All of Wagner’s operas from Das Rheingold onwards are investigations, Wagner directing the unique array of artistic resources that constituted his genius into the questions: What makes civilisation possible? What price is it necessary for us to pay to be members of a civilised community? After the abortive revolution of 1849, he spent the next 12 years in exile, so quickly realised that the decadent society in which he felt he lived wasn’t to be easily overthrown.
For the first four years of exile he wrote no music, but he did produce an immense amount of theoretical writing – not least his essays Artwork and the Future and Judaism in Music (see right) – in which he tried to work out the relationship between art and society, and found himself driven to producing the text of a work which was originally going to be a single drama, but which ended up as four, as he worked backwards and realised the extent of his subject. And so began the Ring cycle.
The first drama is Das Rheingold, in which Nature, in its calm and sometimes stormy grandeur, is depicted at the extraordinary opening by music evoking the depths of the Rhine, 156 bars beginning with an almost inaudibly low and quiet note, and gradually becoming the majestically flowing river. This idyll of peace is soon disrupted by the dwarf Alberich’s attempted seduction of the Rhinemaidens, and when they elude him, he steals the Rhine gold, which, made into the Ring, would give him world power. Alberich is Desire at its crudest and least attractive, while his chief opponents are the gods, who already possess power, but are hopelessly morally compromised, the chief one, Wotan, having struck a bargain which he can’t possibly keep.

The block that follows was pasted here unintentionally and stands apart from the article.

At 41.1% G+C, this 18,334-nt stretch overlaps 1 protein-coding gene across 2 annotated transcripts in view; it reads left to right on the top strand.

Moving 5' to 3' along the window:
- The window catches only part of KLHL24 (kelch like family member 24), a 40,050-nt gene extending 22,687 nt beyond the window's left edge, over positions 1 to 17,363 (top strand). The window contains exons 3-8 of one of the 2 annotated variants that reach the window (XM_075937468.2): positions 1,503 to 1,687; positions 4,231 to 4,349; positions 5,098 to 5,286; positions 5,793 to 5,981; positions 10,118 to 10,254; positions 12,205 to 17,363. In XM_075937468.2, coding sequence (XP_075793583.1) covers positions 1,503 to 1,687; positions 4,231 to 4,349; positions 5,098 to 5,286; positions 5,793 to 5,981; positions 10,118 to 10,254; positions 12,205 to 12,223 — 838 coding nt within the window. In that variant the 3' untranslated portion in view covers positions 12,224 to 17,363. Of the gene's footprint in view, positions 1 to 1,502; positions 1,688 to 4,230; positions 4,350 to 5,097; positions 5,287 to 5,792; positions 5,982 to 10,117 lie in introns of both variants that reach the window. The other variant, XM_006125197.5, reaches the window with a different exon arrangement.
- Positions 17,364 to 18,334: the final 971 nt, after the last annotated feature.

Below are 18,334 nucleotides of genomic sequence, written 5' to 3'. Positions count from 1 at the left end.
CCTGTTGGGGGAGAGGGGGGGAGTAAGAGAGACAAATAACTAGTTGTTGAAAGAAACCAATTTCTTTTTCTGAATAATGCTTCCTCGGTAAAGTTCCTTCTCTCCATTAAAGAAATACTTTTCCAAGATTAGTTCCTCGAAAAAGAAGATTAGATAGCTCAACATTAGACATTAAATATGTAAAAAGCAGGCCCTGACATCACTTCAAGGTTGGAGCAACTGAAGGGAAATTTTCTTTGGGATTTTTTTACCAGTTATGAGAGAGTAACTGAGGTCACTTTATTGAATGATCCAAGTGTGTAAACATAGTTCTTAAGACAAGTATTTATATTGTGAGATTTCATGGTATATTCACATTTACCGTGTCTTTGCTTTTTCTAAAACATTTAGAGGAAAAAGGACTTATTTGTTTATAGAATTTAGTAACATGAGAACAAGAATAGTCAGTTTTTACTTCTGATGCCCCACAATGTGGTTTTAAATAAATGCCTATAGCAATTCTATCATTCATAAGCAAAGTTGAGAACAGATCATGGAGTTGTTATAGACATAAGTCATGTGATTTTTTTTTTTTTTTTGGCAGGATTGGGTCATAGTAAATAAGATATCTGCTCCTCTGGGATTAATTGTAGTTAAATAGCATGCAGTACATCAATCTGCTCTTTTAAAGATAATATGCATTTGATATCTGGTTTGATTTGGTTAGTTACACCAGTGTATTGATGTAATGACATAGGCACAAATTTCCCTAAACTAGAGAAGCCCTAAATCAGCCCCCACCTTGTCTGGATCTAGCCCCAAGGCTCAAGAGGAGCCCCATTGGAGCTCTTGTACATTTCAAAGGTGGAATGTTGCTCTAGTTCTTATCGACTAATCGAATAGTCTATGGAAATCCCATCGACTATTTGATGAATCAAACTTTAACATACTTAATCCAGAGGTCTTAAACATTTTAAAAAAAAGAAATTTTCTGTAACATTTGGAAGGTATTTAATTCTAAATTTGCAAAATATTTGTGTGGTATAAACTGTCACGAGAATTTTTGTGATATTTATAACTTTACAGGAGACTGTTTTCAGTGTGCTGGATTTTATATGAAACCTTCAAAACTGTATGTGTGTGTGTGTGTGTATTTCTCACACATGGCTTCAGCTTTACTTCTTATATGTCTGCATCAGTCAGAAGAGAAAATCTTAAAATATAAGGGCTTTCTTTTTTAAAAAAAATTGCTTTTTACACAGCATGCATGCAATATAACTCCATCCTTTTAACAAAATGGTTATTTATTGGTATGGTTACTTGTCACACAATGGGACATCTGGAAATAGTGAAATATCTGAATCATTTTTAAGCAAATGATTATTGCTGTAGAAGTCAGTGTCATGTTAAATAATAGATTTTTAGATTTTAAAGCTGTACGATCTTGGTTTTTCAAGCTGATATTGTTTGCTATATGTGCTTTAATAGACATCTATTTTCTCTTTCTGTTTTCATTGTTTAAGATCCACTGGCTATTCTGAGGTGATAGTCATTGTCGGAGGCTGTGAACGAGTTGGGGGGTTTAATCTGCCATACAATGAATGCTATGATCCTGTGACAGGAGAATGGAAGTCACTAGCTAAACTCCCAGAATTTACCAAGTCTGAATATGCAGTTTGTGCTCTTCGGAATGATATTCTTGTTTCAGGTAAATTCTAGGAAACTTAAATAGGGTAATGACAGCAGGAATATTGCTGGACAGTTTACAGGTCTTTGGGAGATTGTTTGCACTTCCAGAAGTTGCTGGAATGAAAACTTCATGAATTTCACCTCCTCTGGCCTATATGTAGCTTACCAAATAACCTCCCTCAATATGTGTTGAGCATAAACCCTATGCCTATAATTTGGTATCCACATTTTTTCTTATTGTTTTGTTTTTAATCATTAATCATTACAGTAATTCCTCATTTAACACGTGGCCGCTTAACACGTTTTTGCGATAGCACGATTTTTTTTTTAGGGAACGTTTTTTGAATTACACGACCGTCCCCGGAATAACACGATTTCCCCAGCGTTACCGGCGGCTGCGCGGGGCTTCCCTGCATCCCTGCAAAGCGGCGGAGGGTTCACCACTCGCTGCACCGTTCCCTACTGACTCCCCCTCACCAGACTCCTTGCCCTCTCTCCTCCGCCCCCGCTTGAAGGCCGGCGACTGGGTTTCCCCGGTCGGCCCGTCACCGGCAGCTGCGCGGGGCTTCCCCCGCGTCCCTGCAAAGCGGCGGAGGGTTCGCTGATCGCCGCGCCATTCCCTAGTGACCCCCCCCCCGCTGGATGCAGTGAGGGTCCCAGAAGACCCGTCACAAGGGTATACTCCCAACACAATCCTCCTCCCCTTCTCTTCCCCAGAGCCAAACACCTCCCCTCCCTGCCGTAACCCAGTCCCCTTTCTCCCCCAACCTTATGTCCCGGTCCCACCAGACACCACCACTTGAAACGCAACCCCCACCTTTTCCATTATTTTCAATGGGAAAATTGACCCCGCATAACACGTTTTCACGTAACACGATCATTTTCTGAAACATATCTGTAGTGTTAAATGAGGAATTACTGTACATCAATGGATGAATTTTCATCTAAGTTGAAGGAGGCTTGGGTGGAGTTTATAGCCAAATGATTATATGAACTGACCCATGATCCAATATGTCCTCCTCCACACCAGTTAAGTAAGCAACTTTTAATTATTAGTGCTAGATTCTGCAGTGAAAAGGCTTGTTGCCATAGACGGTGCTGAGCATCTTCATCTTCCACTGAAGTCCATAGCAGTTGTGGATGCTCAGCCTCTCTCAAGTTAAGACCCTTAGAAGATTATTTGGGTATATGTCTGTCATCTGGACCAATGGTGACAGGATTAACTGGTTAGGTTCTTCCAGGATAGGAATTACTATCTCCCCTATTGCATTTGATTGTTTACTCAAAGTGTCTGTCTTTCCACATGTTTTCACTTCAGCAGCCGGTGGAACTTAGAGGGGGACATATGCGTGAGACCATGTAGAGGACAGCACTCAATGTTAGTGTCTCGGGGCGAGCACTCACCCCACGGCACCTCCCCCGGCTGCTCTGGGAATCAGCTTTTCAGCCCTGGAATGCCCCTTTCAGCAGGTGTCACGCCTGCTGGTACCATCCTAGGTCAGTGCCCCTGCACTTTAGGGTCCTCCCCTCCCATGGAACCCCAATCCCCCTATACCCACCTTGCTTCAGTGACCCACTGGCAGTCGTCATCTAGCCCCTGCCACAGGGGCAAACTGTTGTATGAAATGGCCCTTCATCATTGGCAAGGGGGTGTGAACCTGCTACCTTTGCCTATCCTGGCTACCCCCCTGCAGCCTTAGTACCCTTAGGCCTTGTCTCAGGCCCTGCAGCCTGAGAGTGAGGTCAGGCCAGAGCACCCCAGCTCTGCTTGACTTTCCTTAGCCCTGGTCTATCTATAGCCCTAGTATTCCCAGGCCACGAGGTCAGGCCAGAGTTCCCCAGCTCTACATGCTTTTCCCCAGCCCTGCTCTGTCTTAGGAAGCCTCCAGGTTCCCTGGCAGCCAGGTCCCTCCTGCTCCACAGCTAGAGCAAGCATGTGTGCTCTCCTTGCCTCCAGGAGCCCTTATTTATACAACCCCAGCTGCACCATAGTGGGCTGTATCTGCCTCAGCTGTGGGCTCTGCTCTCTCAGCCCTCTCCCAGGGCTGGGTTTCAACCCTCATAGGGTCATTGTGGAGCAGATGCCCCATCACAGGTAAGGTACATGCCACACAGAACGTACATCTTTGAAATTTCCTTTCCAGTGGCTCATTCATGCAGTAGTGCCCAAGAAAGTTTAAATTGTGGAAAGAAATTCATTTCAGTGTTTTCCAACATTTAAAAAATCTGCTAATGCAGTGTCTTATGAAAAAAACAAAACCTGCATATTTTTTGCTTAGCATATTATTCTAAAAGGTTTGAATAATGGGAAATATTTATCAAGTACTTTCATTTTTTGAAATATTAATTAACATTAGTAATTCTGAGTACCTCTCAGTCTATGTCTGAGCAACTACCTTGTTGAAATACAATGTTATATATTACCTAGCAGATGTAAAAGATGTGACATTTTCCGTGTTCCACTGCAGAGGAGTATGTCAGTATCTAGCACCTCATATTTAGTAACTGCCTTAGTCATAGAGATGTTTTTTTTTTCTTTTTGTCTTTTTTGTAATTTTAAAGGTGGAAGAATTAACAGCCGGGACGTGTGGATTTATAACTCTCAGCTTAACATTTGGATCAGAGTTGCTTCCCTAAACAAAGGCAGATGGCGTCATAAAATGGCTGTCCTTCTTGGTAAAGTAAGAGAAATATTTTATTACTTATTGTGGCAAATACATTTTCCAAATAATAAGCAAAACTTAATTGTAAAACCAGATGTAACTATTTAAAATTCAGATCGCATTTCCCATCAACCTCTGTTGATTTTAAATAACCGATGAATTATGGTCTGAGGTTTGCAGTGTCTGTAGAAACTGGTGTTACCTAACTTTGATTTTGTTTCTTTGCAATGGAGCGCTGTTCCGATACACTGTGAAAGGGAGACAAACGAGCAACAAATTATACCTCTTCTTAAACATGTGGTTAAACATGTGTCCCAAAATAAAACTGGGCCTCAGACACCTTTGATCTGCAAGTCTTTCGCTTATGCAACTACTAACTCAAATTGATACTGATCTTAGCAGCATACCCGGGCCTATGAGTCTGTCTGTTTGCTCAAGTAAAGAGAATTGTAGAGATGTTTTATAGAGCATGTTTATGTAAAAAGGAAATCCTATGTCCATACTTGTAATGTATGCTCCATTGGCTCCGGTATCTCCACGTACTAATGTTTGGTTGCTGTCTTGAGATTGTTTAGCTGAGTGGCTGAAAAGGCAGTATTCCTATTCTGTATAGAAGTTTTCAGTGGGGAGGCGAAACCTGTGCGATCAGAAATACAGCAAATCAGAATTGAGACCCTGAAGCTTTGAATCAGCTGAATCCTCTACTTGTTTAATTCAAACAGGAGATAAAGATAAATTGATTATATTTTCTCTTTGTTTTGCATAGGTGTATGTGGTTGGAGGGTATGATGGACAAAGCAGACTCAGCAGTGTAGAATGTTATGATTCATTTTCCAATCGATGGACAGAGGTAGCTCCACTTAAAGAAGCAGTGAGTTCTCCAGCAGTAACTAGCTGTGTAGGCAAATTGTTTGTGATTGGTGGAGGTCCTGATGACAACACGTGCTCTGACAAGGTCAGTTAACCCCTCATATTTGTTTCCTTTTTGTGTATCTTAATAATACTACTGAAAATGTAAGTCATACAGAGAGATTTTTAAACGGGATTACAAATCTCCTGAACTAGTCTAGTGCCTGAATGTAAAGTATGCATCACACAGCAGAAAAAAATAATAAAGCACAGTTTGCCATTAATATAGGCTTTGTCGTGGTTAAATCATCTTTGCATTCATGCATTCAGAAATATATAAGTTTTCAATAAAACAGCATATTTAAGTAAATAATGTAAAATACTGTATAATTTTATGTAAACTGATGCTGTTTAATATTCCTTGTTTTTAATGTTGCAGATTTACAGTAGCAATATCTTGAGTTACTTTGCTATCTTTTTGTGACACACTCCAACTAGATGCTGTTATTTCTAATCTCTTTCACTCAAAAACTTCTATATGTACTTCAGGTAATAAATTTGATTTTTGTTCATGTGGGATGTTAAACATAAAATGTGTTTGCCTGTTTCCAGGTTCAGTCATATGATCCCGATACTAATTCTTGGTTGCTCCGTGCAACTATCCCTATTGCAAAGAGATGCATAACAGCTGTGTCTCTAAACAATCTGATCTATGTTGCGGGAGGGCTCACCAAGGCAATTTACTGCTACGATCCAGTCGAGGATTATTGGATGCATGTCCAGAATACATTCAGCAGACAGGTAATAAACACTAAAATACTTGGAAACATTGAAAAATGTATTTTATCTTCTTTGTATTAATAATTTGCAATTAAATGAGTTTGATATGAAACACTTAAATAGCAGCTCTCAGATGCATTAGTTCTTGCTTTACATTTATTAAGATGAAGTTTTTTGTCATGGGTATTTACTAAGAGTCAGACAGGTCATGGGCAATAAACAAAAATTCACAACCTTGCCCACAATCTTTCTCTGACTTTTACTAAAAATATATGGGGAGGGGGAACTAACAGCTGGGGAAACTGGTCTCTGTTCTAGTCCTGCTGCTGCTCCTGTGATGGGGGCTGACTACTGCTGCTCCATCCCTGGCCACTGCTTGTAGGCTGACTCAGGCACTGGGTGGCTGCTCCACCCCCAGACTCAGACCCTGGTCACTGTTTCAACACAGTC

Das Rheingold, we soon see, is a bitter and often compassionate satire on politics, in which Wotan is shown, like many politicians, to have high ideals but to be unable to realise them without violating the rules by which he governs the world, or would like to. There are long debates among Rheingold’s antagonists, set to a kind of music previously unheard, in which what Wagner called ‘unending melody’ is underpinned by ‘leading motifs’ – short thematic fragments which can be endlessly varied and combined, and many of which can safely be named as, for instance, the Ring, the Rhine, the power of love.
Das Rheingold remains, at two and a half hours, the longest single stretch of unbroken music in the Western world, where Wagner sets out all the basic issues which the rest of the Ring will explore. Michael Tanner